Chemotherapy is the standard treatment for many types of leukemia. Even when a cure isn't possible, chemotherapy may help you live longer and feel better.
Chemotherapy for leukemia is usually a combination of drugs. This is because different drugs attack leukemia cells in different ways. The combination also helps keep the leukemia cells from becoming resistant to any one drug.
Along with the chemotherapy drugs, other medicines may be given to help the chemotherapy drugs work better and prevent infection or bleeding. These drugs include Reference epoetin and Reference hematopoietic stimulants.
For acute leukemia
Your treatment plan will include the kind of medicine that works best for the specific type or subtype of leukemia that you have.
- Reference Acute lymphoblastic leukemia (ALL) Opens New Window medicines may include Reference prednisone, Reference methotrexate, l-asparaginase, Reference vincristine, and doxorubicin or daunorubicin.
- Reference Acute myelogenous leukemia (AML) Opens New Window medicines may include daunorubicin with Reference cytarabine. Reference Idarubicin or Reference mitoxantrone may be used instead of daunorubicin.
- Reference Acute promyelocytic leukemia (APL) Opens New Window medicines may include all-trans-retinoic acid (ATRA) and chemotherapy with arsenic trioxide, Reference idarubicin, or daunorubicin. ATRA also helps control the risk of life-threatening bleeding from Reference disseminated intravascular coagulation (DIC) Opens New Window.
Some types of acute leukemia spread to the brain and spinal cord. Regular chemotherapy can't reach those areas, because your body puts up a special barrier to protect them. A different way of giving chemotherapy, called intrathecal chemotherapy, treats these areas by injecting the drugs directly into your spinal canal to attack any leukemia cells there.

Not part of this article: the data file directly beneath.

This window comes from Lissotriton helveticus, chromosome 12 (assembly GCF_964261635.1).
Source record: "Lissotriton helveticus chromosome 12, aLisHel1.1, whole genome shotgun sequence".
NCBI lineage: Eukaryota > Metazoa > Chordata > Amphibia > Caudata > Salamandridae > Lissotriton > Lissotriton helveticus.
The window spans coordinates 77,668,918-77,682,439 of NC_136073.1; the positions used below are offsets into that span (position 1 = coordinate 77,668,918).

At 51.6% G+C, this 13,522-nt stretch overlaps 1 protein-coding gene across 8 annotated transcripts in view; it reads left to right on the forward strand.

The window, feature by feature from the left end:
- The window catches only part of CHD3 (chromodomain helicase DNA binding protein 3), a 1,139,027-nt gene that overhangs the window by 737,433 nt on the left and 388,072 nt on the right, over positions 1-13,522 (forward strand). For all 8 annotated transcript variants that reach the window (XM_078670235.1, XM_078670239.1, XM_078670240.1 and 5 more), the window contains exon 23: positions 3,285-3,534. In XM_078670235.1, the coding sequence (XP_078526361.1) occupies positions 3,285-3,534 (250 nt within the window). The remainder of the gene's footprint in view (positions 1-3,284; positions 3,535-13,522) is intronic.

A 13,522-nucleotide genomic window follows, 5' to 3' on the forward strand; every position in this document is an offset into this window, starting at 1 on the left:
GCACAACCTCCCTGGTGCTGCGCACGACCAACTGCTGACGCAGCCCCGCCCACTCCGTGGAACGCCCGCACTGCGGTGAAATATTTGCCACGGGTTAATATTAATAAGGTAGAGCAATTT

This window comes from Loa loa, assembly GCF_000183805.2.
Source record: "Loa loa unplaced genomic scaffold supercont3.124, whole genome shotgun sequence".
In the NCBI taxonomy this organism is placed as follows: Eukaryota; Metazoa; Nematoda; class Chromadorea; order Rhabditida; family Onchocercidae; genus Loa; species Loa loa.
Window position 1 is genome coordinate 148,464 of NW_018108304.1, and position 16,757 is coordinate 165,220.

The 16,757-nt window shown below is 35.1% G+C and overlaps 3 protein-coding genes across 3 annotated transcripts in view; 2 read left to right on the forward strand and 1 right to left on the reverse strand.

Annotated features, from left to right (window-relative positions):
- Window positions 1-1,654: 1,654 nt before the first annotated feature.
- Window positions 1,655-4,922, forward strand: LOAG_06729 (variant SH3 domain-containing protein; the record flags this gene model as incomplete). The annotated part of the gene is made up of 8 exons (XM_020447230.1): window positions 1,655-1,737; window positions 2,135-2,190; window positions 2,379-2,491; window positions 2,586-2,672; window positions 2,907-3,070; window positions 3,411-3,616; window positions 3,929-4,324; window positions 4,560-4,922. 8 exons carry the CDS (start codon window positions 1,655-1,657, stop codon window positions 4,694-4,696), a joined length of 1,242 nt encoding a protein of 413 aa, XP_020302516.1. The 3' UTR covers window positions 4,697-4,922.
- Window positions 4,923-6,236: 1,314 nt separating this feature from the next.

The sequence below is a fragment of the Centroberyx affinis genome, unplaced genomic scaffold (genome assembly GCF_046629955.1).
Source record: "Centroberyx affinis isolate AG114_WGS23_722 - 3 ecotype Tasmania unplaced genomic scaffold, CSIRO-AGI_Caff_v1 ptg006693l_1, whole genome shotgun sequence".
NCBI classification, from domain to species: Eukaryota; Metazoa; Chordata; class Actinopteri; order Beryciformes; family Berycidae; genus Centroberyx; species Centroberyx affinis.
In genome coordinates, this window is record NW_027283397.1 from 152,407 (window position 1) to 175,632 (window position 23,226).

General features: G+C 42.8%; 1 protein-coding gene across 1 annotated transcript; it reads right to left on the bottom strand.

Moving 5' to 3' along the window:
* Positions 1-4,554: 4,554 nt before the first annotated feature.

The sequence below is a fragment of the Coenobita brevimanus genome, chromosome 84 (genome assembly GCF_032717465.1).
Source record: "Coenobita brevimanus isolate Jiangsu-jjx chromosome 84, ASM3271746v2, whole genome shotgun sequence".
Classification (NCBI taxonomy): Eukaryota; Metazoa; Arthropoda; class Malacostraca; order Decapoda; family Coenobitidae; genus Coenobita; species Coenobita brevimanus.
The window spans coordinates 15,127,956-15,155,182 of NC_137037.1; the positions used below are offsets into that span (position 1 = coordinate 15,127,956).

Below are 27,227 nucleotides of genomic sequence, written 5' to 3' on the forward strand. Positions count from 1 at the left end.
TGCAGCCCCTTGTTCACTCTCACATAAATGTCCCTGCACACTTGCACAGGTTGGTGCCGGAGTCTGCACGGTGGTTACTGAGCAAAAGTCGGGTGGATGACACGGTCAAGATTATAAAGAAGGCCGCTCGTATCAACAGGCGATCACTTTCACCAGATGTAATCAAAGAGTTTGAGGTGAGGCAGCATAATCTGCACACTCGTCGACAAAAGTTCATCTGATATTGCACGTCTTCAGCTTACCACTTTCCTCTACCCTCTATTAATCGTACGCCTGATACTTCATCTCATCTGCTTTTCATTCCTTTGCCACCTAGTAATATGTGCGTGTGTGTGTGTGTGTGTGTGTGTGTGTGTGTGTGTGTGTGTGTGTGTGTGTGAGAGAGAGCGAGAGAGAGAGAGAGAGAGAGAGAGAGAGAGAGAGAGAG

For chronic leukemia
- Reference Chronic lymphocytic leukemia (CLL) Opens New Window medicines may include Reference cyclophosphamide, Reference vincristine, and Reference prednisone. Other choices may include Reference fludarabine and Reference chlorambucil. The monoclonal antibodies Reference rituximab and Reference alemtuzumab may also be used.
- Reference Chronic myelogenous leukemia (CML) Opens New Window medicines include the chemotherapy medicines cyclophosphamide and cytarabine. Other medicines include Reference tyrosine kinase inhibitors. These include imatinib, dasatinib, and nilotinib.
Medicines used for treatments for chronic lymphocytic leukemia (CLL) are taken orally (by mouth) or given Reference intravenously Opens New Window for limited periods of time. If there is relapse, medicines are given again.
For chronic myelogenous leukemia (CML), medicine is usually taken by mouth for as long as needed.
Medicine for nausea and vomiting
Nausea and vomiting are common side effects of chemotherapy. They usually go away when treatment stops. Your doctor will prescribe medicines to help relieve nausea.
- Reference Aprepitant.
- Reference Dimenhydrinate.
- Reference Phenothiazines.
- Reference Serotonin antagonists.
|By:||Reference Healthwise Staff||Last Revised: Reference October 22, 2012|
|Medical Review:||Reference Kathleen Romito, MD - Family Medicine
Reference Brian Leber, MDCM, FRCPC - Hematology